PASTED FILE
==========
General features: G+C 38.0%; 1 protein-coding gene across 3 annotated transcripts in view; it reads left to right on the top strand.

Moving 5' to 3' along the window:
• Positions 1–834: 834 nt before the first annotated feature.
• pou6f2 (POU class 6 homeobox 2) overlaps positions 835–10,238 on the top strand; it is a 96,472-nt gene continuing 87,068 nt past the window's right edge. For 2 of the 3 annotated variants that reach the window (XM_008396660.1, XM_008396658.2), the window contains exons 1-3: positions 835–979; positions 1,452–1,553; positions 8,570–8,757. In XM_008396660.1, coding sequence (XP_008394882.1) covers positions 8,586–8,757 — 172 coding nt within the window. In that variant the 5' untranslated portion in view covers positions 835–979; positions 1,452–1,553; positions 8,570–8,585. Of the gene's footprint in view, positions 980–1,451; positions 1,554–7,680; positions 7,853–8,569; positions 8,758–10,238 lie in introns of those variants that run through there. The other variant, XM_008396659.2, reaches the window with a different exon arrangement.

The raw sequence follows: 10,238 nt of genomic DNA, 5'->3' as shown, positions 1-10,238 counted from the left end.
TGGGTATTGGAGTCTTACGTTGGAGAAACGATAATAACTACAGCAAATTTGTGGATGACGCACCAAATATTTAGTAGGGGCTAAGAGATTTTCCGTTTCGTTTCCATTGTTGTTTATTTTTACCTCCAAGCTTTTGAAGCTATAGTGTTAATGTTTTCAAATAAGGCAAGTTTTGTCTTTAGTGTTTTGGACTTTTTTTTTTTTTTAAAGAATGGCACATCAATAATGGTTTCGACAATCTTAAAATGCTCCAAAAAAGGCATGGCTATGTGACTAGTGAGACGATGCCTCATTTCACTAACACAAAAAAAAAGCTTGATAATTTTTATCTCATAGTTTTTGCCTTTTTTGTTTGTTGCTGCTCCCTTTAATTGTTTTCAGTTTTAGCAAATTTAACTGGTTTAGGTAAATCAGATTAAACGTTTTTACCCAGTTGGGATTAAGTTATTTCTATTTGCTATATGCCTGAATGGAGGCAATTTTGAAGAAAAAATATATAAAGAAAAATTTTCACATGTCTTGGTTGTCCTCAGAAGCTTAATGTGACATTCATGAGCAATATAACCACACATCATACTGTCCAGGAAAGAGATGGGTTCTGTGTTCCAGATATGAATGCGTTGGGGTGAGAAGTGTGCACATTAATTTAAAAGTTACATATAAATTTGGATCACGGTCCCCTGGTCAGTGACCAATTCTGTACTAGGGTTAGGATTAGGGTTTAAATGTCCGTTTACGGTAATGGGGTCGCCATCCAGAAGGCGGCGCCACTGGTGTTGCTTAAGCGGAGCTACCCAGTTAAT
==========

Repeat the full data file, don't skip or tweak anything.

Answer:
General features: G+C 38.0%; 1 protein-coding gene across 3 annotated transcripts in view; it reads left to right on the top strand.

Moving 5' to 3' along the window:
• Positions 1–834: 834 nt before the first annotated feature.
• pou6f2 (POU class 6 homeobox 2) overlaps positions 835–10,238 on the top strand; it is a 96,472-nt gene continuing 87,068 nt past the window's right edge. For 2 of the 3 annotated variants that reach the window (XM_008396660.1, XM_008396658.2), the window contains exons 1-3: positions 835–979; positions 1,452–1,553; positions 8,570–8,757. In XM_008396660.1, coding sequence (XP_008394882.1) covers positions 8,586–8,757 — 172 coding nt within the window. In that variant the 5' untranslated portion in view covers positions 835–979; positions 1,452–1,553; positions 8,570–8,585. Of the gene's footprint in view, positions 980–1,451; positions 1,554–7,680; positions 7,853–8,569; positions 8,758–10,238 lie in introns of those variants that run through there. The other variant, XM_008396659.2, reaches the window with a different exon arrangement.

The raw sequence follows: 10,238 nt of genomic DNA, 5'->3' as shown, positions 1-10,238 counted from the left end.
TGGGTATTGGAGTCTTACGTTGGAGAAACGATAATAACTACAGCAAATTTGTGGATGACGCACCAAATATTTAGTAGGGGCTAAGAGATTTTCCGTTTCGTTTCCATTGTTGTTTATTTTTACCTCCAAGCTTTTGAAGCTATAGTGTTAATGTTTTCAAATAAGGCAAGTTTTGTCTTTAGTGTTTTGGACTTTTTTTTTTTTTTAAAGAATGGCACATCAATAATGGTTTCGACAATCTTAAAATGCTCCAAAAAAGGCATGGCTATGTGACTAGTGAGACGATGCCTCATTTCACTAACACAAAAAAAAAGCTTGATAATTTTTATCTCATAGTTTTTGCCTTTTTTGTTTGTTGCTGCTCCCTTTAATTGTTTTCAGTTTTAGCAAATTTAACTGGTTTAGGTAAATCAGATTAAACGTTTTTACCCAGTTGGGATTAAGTTATTTCTATTTGCTATATGCCTGAATGGAGGCAATTTTGAAGAAAAAATATATAAAGAAAAATTTTCACATGTCTTGGTTGTCCTCAGAAGCTTAATGTGACATTCATGAGCAATATAACCACACATCATACTGTCCAGGAAAGAGATGGGTTCTGTGTTCCAGATATGAATGCGTTGGGGTGAGAAGTGTGCACATTAATTTAAAAGTTACATATAAATTTGGATCACGGTCCCCTGGTCAGTGACCAATTCTGTACTAGGGTTAGGATTAGGGTTTAAATGTCCGTTTACGGTAATGGGGTCGCCATCCAGAAGGCGGCGCCACTGGTGTTGCTTAAGCGGAGCTACCCAGTTAAT